Celebrate the Jewish people’s deliverance from Egyptian slavery with Pesach events that begin well before the first seder on March 25. Highlights include musician Craig Taubman’s interfaith experience, drawing Jewish, Muslim and Christian clergy to downtown’s Pico Union neighborhood; acclaimed restaurant Jar’s kosher-for-Passover menu, which features crispy potato pancakes, Alaskan halibut and horseradish mash potatoes; and the National Council of Jewish Women/Los Angeles’ women’s seder, which aims to inspire and educate about social justice issues. With events for children and their parents, the elderly, young professionals and for all denominations, there is something for everyone.

View more Passover events here.

Drug abuse debate: Legalization, medication or therapy?


On a wall at Beit T’Shuvah’s sanctuary there are plaques with the names of those connected with Beit T’Shuvah who have passed away. One of those names is that of Josh Lowenthal, a former resident who died on June 11, 1995.

The Jewish Journal recently ran a story about “One-Way Ticket,” Rita Lowenthal’s memoir about her son, Josh, who was addicted to heroin from the age of 13 until his death from a self-administered overdose 25 years later. Lowenthal’s moving account of her son’s life punctures the myth that addiction can’t happen to Jews. It can, and it does.

Another myth that Lowenthal would like to puncture is that if addicts only had enough willpower, they could kick the habit — that only weak-willed people can’t pull themselves out of the addiction abyss.

A recent Newsweek cover story is called, “The Hunt for an Addiction Vaccine.” The article says that science views addiction not as a failure of willpower, but as a “chronic, relapsing brain disorder to be managed with all the tools at medicine’s disposal,” and that the National Institute for Drug Abuse (NIDA) is developing and testing compounds that could prevent or treat addiction.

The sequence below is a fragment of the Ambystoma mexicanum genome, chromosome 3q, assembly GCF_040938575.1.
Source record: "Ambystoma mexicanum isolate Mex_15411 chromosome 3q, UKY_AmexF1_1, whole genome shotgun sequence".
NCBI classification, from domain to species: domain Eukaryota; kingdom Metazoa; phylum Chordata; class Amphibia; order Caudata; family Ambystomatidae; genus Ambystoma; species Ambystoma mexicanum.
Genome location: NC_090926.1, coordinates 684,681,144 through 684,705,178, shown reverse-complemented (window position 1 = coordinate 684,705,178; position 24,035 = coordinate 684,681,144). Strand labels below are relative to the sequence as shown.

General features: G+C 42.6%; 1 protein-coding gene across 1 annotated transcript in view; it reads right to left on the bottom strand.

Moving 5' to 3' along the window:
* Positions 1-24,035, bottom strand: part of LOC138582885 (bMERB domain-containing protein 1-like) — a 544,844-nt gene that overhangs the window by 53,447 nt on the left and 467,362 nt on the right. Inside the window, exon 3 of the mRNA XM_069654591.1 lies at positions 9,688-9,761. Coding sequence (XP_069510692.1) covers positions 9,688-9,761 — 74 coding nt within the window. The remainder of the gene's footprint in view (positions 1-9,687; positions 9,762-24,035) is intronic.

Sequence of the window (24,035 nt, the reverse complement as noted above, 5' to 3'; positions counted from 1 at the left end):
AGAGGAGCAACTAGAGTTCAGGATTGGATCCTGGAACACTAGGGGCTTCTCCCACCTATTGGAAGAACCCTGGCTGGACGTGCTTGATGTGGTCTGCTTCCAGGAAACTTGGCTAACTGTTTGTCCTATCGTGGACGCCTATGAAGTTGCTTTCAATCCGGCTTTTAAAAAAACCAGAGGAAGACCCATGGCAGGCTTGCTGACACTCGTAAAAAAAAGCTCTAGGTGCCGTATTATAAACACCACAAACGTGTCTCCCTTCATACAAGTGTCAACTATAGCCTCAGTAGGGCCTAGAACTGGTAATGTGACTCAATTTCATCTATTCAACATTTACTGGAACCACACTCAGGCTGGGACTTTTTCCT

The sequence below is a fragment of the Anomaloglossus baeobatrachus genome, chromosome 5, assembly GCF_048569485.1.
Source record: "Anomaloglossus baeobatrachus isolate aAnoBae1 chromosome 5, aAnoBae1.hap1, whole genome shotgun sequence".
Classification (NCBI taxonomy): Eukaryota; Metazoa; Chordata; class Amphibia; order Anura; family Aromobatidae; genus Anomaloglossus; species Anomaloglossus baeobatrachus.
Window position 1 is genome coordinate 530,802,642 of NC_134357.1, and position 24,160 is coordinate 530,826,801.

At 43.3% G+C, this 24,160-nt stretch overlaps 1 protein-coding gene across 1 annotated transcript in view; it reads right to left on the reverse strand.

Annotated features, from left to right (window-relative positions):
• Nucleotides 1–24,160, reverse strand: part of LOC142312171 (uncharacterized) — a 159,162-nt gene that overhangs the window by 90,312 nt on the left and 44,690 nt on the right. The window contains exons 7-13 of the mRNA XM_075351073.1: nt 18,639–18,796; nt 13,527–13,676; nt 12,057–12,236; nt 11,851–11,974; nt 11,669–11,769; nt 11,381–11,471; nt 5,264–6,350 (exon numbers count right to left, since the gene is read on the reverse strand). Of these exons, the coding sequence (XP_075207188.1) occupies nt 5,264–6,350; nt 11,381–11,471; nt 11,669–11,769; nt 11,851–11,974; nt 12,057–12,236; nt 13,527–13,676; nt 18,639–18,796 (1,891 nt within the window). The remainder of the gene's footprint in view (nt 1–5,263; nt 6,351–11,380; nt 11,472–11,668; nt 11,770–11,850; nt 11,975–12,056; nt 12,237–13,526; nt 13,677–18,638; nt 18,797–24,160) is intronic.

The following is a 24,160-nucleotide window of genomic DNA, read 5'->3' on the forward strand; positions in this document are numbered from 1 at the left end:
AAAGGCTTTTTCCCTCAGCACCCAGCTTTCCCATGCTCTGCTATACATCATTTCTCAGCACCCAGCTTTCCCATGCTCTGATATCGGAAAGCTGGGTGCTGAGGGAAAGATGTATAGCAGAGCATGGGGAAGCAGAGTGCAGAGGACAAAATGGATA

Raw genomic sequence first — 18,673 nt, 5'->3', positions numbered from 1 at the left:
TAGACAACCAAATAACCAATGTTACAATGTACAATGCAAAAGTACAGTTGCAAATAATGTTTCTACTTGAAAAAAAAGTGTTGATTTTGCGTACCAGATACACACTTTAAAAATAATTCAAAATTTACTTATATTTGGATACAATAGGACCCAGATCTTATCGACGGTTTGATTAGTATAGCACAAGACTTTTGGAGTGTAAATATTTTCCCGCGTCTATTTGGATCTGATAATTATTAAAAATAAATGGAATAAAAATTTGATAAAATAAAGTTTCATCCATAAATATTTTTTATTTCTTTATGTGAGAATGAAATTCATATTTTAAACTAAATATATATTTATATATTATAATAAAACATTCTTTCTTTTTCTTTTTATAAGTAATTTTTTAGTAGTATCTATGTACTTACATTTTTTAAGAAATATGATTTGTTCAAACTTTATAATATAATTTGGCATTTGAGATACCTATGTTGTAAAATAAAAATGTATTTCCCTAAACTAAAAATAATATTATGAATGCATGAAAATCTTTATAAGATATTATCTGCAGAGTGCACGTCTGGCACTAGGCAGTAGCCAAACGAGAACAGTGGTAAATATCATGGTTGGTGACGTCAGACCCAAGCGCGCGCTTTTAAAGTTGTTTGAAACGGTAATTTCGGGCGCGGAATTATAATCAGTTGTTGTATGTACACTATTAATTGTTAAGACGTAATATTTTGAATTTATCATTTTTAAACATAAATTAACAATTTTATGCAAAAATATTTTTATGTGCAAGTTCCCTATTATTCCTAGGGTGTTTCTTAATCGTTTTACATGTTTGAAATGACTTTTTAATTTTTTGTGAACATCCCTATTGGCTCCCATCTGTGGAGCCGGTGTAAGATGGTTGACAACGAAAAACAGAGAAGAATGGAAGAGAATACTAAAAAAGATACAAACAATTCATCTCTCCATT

NIDA scientists have concluded that there are three kinds of self-control: putting off present gratification for a later reward, processing sufficient information before making a decision and being able to change responses that have become automatic.

It should come as no surprise that addicts score poorly in all these categories. In other words, addicts’ brains are wired to opt for immediate rewards, to leap before they look, and to keep repeating accustomed behavior in a rote manner. The medicines in development would change the addict’s responses in all three areas.

Ethan Nadelmann, founder and executive director of the Drug Policy Alliance, has a different focus: He objects to what he calls the massive failure of the global war on drugs. Like a growing number of responsible voices, Nadelmann argues for drug legalization, or at least decriminalization.

In a recent article in Foreign Policy magazine, Nadelmann makes the case that the war on drugs cannot be won — he cites “mountains of evidence documenting its moral and ideological bankruptcy.” He writes that U.S. administrations have let rhetoric and ideology drive policy, and that in countries that have adopted a different way of dealing with drugs and addicts — Britain, Canada, Germany, the Netherlands and Switzerland — the result has been “a reduction in drug-related harms without increasing drug use.”

When asked about this, Beit T’Shuvah staff and residents uniformly say that legalization and pharmacological addiction treatments are beside the point. Their attitude is that addiction — defined in their Web site as the “obsessive pursuit of drugs, alcohol, food, sex, money, property and/or prestige” — is not about drugs, it’s about the issues that lead to drug use, issues that also lead to other self-destructive behavior.

One long-time Beit T’Shuvah resident, a middle-age man with an MBA and a background in the entertainment industry, said that “you can solve your drug problem and still not be any closer to an effective life. The point is to find out what the problems underneath are: not living your life effectively, not living it with truth. The problem is not the drugs.

“You can legalize drugs, you can find chemical ways of neutralizing the effects of drugs, but the end result will be the same: the root problem will still be there, and the person who has that problem will suffer in a different way. If it’s not drug addiction, if it’s not incarceration, it’ll be family dysfunction or abuse or other issues. These are all manifestations of a deeper problem, just as drug addiction or alcoholism is a manifestation of a deeper problem. And it’s that deeper problem that has to be treated.”

Lowenthal agrees that addiction’s deeper problems should be addressed: “Anyone who has been shamed and punished for addiction needs understanding and support.” But she points out that the situation with illegal drugs, as opposed to alcohol or prescription drugs, makes users subject to the law: Her son was in and out of San Quentin and other prisons because he stole in order to maintain his addiction. “Try getting a student loan, a job, or sympathetic in-laws after serving time in prison,” Lowenthal says.

If her son had lived in a society where heroin use is not a crime and where it’s cheaply available, then he probably wouldn’t have stolen, she believes. He probably wouldn’t have gone to prison over and over, and he might not have chosen to take his own life at the age of 38.